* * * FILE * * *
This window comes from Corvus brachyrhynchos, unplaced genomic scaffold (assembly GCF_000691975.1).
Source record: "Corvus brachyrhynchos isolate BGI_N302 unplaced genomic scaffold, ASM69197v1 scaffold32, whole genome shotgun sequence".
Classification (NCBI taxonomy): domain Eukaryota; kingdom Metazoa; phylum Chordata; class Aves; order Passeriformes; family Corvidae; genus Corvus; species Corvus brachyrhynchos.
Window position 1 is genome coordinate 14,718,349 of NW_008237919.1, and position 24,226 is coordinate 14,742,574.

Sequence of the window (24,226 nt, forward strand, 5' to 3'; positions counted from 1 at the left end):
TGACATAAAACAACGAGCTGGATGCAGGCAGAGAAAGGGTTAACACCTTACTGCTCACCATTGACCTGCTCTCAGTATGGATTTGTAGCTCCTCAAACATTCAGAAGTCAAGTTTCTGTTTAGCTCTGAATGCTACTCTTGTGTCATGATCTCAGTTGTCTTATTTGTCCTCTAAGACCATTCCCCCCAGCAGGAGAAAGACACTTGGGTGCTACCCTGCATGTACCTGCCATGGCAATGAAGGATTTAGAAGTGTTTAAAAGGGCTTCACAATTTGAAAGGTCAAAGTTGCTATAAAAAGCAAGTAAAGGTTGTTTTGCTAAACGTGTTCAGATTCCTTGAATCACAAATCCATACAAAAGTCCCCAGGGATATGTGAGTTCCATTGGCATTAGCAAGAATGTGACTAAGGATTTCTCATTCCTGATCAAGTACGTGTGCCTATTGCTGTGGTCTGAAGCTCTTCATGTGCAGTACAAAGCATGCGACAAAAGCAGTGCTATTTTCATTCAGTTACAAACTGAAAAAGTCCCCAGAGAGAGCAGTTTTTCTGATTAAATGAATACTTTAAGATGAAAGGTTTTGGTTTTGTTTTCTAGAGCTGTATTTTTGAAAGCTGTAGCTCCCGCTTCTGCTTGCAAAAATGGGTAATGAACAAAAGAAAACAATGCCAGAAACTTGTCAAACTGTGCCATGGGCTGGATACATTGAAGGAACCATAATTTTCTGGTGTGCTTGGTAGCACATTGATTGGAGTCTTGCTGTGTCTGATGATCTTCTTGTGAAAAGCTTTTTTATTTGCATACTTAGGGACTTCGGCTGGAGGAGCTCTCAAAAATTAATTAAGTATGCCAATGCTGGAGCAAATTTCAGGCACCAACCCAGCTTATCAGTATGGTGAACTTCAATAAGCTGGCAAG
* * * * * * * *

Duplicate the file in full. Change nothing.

This window comes from Corvus brachyrhynchos, unplaced genomic scaffold (assembly GCF_000691975.1).
Source record: "Corvus brachyrhynchos isolate BGI_N302 unplaced genomic scaffold, ASM69197v1 scaffold32, whole genome shotgun sequence".
Classification (NCBI taxonomy): domain Eukaryota; kingdom Metazoa; phylum Chordata; class Aves; order Passeriformes; family Corvidae; genus Corvus; species Corvus brachyrhynchos.
Window position 1 is genome coordinate 14,718,349 of NW_008237919.1, and position 24,226 is coordinate 14,742,574.

Sequence of the window (24,226 nt, forward strand, 5' to 3'; positions counted from 1 at the left end):
TGACATAAAACAACGAGCTGGATGCAGGCAGAGAAAGGGTTAACACCTTACTGCTCACCATTGACCTGCTCTCAGTATGGATTTGTAGCTCCTCAAACATTCAGAAGTCAAGTTTCTGTTTAGCTCTGAATGCTACTCTTGTGTCATGATCTCAGTTGTCTTATTTGTCCTCTAAGACCATTCCCCCCAGCAGGAGAAAGACACTTGGGTGCTACCCTGCATGTACCTGCCATGGCAATGAAGGATTTAGAAGTGTTTAAAAGGGCTTCACAATTTGAAAGGTCAAAGTTGCTATAAAAAGCAAGTAAAGGTTGTTTTGCTAAACGTGTTCAGATTCCTTGAATCACAAATCCATACAAAAGTCCCCAGGGATATGTGAGTTCCATTGGCATTAGCAAGAATGTGACTAAGGATTTCTCATTCCTGATCAAGTACGTGTGCCTATTGCTGTGGTCTGAAGCTCTTCATGTGCAGTACAAAGCATGCGACAAAAGCAGTGCTATTTTCATTCAGTTACAAACTGAAAAAGTCCCCAGAGAGAGCAGTTTTTCTGATTAAATGAATACTTTAAGATGAAAGGTTTTGGTTTTGTTTTCTAGAGCTGTATTTTTGAAAGCTGTAGCTCCCGCTTCTGCTTGCAAAAATGGGTAATGAACAAAAGAAAACAATGCCAGAAACTTGTCAAACTGTGCCATGGGCTGGATACATTGAAGGAACCATAATTTTCTGGTGTGCTTGGTAGCACATTGATTGGAGTCTTGCTGTGTCTGATGATCTTCTTGTGAAAAGCTTTTTTATTTGCATACTTAGGGACTTCGGCTGGAGGAGCTCTCAAAAATTAATTAAGTATGCCAATGCTGGAGCAAATTTCAGGCACCAACCCAGCTTATCAGTATGGTGAACTTCAATAAGCTGGCAAG